I am by all accounts a Mearns quail hunting nutter and have spent no less than one hundred and thirty days over the past eleven years hunting them along our southern border, I’ve identified two different color phases of the female and four different crest patterns of the male. Forecast reports, bird counts and weather, mean little to me, as I am drawn to the region for its ruggedness and austere beauty, locally produced wine, and of course the opportunity to meet up with friends to hunt these amazing little birds.
This hunt took place a couple of years ago. Accompanying me was my favorite and cutest hunting partner ever, my wife Jenna. We had planned to hunt with a duo of dogs. First, Jenna’s boy Fowler, a classic Nimrod-type Drent, who is at the heavily coated end of the spectrum for the breed. He was eight years old at the time and sports a fluffy white tail you simply can’t miss. Additionally, he happens to be the first NAVHDA UT titled Drent. He would hunt with my girl, a Drent with heavy Clovis-type influences, a coat at the opposite end of what is considered allowable and nearly all white. She moves like a flash of lightning, scales rocky slopes like Spiderman, is my medical response Service Dog, and is one of the most honest dogs I’ve hunted over. The difference in type boils down to subtle variations in skull structure and overall bone mass of the dog. A Clovis dog will have a bit more of a heavier and domed skull and carry more bone than a Nimrod type, with a flatter and more wedged-shaped skull. Both are wonderful examples of each type and really show the allowable variation within the breed between them. Of note, there is quite a bit of allowable variation in the breed and one really needs to spend time learning breed to know what ‘right looks like’ – but once you know, it’s easy to spot those who fall outside the boundaries of fair play.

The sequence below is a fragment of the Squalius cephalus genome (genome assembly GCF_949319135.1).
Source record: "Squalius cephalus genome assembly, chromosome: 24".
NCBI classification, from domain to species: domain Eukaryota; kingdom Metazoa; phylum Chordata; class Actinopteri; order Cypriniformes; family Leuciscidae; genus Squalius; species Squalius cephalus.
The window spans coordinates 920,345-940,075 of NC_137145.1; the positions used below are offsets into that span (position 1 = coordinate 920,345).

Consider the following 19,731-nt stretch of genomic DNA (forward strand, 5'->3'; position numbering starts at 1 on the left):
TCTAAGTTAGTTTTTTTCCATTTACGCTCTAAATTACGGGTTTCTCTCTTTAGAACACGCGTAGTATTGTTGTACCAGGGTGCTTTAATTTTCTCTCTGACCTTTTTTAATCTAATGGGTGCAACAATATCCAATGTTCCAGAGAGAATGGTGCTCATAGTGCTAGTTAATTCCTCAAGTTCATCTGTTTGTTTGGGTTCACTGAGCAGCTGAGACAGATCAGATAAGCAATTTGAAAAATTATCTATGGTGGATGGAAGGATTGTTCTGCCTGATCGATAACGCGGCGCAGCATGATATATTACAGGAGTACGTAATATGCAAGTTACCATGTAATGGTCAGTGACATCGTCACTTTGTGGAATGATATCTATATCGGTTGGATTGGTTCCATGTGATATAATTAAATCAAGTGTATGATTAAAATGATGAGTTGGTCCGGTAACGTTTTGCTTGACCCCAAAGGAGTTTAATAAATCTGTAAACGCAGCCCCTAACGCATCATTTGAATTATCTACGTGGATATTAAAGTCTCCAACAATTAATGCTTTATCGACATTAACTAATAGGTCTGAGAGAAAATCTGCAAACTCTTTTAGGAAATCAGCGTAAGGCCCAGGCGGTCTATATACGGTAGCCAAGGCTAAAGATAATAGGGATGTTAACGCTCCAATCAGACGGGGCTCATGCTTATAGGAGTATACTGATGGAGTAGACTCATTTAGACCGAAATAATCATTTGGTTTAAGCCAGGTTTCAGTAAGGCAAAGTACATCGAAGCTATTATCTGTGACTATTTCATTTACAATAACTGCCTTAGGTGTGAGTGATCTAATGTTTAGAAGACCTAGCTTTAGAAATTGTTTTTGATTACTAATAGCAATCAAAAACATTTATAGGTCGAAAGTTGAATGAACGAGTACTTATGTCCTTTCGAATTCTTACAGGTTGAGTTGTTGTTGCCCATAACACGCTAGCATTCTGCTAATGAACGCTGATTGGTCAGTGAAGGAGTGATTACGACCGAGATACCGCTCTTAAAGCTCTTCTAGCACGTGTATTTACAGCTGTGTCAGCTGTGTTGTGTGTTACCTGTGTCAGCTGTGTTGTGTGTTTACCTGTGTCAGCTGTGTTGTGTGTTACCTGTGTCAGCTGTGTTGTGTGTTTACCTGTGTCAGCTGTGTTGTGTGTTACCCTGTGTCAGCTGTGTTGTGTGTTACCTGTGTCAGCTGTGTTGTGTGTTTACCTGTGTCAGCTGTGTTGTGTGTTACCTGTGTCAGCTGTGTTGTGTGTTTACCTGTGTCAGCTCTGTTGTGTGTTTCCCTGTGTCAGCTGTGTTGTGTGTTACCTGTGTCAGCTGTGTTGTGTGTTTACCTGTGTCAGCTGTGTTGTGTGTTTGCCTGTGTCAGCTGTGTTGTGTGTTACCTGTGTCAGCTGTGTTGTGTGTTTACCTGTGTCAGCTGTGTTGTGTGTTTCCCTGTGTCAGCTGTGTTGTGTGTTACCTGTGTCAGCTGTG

On this hunt, the action had been slow but steady. Down from the year before – an all to familiar trend. Yet, when we asked other hunters about their hunts, it seemed like we were finding more birds than most of them – again, nothing new to us, but that isn’t to say we don’t work for it. After all, some days are hard.
This day’s location was brand new and was chosen primarily by looking over satellite imagery and making comparisons to other areas where we’d had success before.
As we wound our way to a suitable parking spot, attempting to avoid as much of the catclaw and mesquite branches as possible, I can tell you this; it did not look anything like the traditional old man strolls you see in video footage or photos you see in print. This place looked daunting. This was going to be something: a proper canyon, much bigger than we had realized. Still, we were committed, being so far off the beaten path, with the sun already coming up. How hard could it be? After all, it had already been a tough season, so why not hunt this ragged gash tucked deep into the Madrean Sky Island habitat of the Chihuahuan Desert?
The end of the trail for the Power wagon was break under a large evergreen oak. The peaks towering ahead of us were a bit over a thousand feet above the boulder strewn creek bottom we parked on. This was going to be interesting; we had all the right habitat even if it was much rockier and vertical than what most people are looking to hunt, or so we thought. We booted the dogs up and readied ourselves for a long hike.